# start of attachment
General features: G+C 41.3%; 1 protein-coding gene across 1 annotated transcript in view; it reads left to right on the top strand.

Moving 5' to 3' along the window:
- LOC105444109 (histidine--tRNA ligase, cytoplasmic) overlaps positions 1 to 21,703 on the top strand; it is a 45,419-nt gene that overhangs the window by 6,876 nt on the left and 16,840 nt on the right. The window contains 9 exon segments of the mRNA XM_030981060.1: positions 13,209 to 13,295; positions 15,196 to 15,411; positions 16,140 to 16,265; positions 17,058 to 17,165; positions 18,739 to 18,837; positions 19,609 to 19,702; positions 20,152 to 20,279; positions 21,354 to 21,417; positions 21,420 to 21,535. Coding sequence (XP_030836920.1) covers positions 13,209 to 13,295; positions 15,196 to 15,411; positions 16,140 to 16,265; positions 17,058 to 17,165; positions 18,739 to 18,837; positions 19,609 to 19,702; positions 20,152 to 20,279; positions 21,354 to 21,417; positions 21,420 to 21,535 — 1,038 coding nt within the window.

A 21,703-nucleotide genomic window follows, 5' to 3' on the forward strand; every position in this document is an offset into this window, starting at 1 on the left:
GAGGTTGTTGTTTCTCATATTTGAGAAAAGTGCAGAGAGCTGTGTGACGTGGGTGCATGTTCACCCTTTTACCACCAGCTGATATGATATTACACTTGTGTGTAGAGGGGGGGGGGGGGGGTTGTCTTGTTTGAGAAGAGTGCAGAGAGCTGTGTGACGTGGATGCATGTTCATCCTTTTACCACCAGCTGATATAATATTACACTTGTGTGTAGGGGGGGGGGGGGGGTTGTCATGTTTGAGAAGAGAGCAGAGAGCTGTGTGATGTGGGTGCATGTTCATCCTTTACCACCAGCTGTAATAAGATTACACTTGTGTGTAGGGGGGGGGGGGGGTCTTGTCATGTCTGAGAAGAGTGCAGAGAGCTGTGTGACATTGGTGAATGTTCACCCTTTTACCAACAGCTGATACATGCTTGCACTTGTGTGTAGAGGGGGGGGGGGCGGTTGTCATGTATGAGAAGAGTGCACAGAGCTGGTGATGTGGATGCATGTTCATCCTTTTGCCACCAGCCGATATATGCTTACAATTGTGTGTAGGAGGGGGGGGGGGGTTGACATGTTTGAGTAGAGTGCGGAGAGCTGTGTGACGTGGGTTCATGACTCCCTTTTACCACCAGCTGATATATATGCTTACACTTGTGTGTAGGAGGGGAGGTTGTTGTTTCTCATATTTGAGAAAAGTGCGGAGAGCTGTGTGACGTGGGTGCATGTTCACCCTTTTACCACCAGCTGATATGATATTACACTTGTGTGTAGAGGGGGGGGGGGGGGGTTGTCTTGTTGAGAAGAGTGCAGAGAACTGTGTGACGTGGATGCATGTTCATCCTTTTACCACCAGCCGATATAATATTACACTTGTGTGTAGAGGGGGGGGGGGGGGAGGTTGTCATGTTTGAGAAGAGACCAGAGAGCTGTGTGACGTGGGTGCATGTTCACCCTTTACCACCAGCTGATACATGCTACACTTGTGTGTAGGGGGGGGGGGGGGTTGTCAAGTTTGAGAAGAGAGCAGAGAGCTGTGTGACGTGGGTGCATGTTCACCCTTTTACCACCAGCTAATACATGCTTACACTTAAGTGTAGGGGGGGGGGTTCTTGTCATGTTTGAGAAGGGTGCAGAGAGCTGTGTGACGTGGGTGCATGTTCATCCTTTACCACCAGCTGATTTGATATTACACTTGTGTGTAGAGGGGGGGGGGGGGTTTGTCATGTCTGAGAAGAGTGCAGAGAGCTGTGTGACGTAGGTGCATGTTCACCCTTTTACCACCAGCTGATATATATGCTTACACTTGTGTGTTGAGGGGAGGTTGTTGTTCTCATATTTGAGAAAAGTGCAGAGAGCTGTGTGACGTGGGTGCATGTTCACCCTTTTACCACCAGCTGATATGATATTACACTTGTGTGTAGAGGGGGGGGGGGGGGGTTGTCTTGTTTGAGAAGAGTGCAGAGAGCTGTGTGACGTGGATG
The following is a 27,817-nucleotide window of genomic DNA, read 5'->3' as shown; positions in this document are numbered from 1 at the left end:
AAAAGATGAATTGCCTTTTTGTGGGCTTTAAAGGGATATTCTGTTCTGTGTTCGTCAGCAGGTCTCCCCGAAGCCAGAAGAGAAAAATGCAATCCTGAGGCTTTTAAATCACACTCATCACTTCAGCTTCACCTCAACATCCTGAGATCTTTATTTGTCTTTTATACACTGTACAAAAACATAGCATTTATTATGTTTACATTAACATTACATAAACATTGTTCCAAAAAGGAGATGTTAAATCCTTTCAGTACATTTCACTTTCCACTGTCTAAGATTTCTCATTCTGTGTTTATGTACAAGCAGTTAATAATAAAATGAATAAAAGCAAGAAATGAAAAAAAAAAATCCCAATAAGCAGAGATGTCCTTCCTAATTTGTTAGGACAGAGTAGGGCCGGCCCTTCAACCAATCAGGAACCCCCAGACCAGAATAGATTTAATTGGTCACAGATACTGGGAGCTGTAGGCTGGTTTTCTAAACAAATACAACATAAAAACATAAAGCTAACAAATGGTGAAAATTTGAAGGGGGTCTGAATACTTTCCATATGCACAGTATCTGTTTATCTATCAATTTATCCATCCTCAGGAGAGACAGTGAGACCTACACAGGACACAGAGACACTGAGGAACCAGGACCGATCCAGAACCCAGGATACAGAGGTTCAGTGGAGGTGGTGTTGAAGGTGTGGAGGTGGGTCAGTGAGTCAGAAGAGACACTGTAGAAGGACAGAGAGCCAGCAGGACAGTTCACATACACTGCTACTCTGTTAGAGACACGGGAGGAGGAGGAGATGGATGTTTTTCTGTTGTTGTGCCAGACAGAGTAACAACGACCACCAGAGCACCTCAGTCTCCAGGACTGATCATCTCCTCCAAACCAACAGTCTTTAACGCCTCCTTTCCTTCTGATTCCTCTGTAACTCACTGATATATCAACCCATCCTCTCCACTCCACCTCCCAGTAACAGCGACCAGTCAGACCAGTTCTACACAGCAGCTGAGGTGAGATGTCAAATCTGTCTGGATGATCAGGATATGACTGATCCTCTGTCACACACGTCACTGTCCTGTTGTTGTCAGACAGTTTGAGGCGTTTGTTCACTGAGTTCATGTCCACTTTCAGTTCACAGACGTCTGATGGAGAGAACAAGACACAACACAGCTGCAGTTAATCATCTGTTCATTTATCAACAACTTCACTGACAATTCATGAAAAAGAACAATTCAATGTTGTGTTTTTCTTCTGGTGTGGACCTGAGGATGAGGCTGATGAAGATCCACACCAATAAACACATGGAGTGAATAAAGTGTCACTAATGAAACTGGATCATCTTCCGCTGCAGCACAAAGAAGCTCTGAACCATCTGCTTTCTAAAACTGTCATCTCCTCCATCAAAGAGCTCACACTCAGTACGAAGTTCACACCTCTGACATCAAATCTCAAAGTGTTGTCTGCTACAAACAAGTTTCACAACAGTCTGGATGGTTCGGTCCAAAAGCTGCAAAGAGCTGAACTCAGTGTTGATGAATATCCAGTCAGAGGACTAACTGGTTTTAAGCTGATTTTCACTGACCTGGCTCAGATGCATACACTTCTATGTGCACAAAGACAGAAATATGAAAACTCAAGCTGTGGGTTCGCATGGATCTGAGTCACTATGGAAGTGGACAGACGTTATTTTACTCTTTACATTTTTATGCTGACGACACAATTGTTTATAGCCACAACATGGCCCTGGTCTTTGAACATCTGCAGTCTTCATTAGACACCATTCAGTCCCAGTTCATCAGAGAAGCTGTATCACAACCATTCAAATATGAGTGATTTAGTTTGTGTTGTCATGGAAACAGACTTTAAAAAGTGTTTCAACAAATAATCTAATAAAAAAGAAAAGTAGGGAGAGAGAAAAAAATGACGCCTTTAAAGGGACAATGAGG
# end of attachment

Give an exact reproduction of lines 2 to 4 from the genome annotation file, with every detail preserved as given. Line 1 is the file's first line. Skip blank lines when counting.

Moving 5' to 3' along the window:
- LOC105444109 (histidine--tRNA ligase, cytoplasmic) overlaps positions 1 to 21,703 on the top strand; it is a 45,419-nt gene that overhangs the window by 6,876 nt on the left and 16,840 nt on the right. The window contains 9 exon segments of the mRNA XM_030981060.1: positions 13,209 to 13,295; positions 15,196 to 15,411; positions 16,140 to 16,265; positions 17,058 to 17,165; positions 18,739 to 18,837; positions 19,609 to 19,702; positions 20,152 to 20,279; positions 21,354 to 21,417; positions 21,420 to 21,535. Coding sequence (XP_030836920.1) covers positions 13,209 to 13,295; positions 15,196 to 15,411; positions 16,140 to 16,265; positions 17,058 to 17,165; positions 18,739 to 18,837; positions 19,609 to 19,702; positions 20,152 to 20,279; positions 21,354 to 21,417; positions 21,420 to 21,535 — 1,038 coding nt within the window.

A 21,703-nucleotide genomic window follows, 5' to 3' on the forward strand; every position in this document is an offset into this window, starting at 1 on the left: